Social media is no fad, nor is it only a way for insecure people to tell you what they are doing 24/7.
Social media, for those who are not familiar with the term, started with the advent of Facebook in 2004, was joined by Twitter in 2006 and now incorporates a variety of digital applications: Instagram, YouTube, Pinterest and Snapchat to name just a few. In a very short time it has transformed how society communicates.
Opinions are shared and sought on social media. Going online offers contacts when you don’t have the luxury of the time needed to meet regularly in person. In a community spread right across the country or even further, online links are invaluable.
From organising hunting political and social meetings, social media has tremendous potential as a tool to promote and protect the outdoors. It is also a way to learn from more experienced hunters and have fun ribbing your friends.
But outside the private groups and friendly posts is a place where certain individuals possessed of a self-righteous anger, and violent belief in their right to condemn those with different views, hide in the shadows. Thay can use it to try and enhance their ego or bully others.
Online they become what are known as trolls.
The real world is a place that online antis and anti-hunting social media groups love to leave behind. To see examples of the self-righteous Facebook pages or Twitter feeds of many who line up against the rural community, just browse any Anti-Hunting site.
Anti-Hunting groups are getting more sophisticated. Fake profiles on Social Media and the trawling of site Forums for material to use against the hunting community is becoming more widespread. Terrierwork is no exception, and has faced widespread scrutiny for posting images online.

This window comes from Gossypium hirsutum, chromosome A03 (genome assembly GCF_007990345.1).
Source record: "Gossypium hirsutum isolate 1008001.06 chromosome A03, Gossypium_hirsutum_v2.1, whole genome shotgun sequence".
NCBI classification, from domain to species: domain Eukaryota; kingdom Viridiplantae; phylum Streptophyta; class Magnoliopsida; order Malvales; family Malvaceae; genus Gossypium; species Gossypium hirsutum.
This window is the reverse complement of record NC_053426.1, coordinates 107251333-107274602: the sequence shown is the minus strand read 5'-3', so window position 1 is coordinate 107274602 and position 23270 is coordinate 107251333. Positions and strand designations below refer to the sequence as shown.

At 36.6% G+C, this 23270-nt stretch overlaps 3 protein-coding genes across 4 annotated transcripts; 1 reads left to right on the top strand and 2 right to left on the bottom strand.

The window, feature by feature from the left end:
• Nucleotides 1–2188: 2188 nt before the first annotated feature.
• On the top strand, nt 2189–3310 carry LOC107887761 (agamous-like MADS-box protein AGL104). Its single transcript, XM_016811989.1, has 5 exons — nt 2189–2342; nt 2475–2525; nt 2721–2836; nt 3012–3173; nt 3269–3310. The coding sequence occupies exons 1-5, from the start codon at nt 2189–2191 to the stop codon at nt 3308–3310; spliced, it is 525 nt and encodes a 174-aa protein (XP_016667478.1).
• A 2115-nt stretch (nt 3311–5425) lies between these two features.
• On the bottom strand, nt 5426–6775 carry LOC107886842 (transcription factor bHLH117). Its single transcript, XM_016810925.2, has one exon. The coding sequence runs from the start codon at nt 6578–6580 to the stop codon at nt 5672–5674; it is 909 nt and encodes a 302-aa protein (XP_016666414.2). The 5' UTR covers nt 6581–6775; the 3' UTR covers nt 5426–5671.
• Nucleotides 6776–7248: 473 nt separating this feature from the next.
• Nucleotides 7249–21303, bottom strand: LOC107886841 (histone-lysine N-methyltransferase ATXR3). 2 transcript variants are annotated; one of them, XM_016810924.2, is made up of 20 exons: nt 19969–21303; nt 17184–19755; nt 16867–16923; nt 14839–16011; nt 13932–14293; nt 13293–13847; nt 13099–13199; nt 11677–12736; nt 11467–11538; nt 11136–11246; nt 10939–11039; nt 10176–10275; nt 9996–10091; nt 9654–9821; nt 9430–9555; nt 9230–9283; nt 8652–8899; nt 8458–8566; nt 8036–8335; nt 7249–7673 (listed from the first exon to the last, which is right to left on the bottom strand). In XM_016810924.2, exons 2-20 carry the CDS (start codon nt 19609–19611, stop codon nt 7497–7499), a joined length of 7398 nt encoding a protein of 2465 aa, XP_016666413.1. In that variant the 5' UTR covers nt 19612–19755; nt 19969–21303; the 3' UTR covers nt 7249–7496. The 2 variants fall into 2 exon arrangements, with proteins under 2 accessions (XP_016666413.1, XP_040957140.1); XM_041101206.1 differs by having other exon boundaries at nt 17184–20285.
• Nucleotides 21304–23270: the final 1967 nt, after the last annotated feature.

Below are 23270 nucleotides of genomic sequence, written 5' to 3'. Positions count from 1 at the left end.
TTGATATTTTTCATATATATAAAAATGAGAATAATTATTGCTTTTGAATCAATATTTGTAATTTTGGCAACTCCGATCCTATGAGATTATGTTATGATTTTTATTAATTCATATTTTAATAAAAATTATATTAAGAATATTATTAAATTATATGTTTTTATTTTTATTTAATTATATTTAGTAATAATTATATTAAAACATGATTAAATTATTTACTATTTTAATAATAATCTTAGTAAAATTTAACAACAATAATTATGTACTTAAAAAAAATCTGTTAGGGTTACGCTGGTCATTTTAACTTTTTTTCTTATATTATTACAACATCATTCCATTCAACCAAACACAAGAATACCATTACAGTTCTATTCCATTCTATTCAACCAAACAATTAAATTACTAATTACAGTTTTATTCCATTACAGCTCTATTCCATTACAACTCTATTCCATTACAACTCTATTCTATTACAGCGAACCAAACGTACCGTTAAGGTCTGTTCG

Below are social media tips to avoid becoming the anti-hunters next target.
- Keep your privacy settings to ‘friends only’ on Facebook and other platforms so that only people you know and trust can view your content. Check these settings frequently as they sometimes change and different posts can have different parameters.
- Don’t accept invitations to connect with people you don’t actually know. Giving a stranger a glimpse into your personal life has ramifications.
- While admittedly a subjective topic, photos and especially videos that contain hunted quarry seem unnecessary to those not accustomed to or who don’t understand hunting. There’s no need to apologize for being a hunter, but there’s also no need to antagonize a situation by posting inappropriate images. An example for those who do not see the harm in what they could potentially do while posting an image, the “tee-shirt rule” should apply. Ask yourself would you wear a tee-shirt with the image printed on the front and walk around on a daily basis? If you would not then do not post in on the internet
With every social media post, you have a chance to educate the non-hunting public, a contingency who, through the ballot box, has the power to end hunting. You also have the chance to advance hunting and to tell the story of how hunters fund conservation and manage game.
You will never convince an animal-rights activist that hunting is necessary, so don’t concentrate on them. Frame every post not in emotional terms, but in science, sustainability, funding, biology and conservation. It’s about influencing non-hunters and helping them understand our role in conservation and wildlife management. If you feel you cannot advance those views, perhaps you should step away from the keyboard altogether.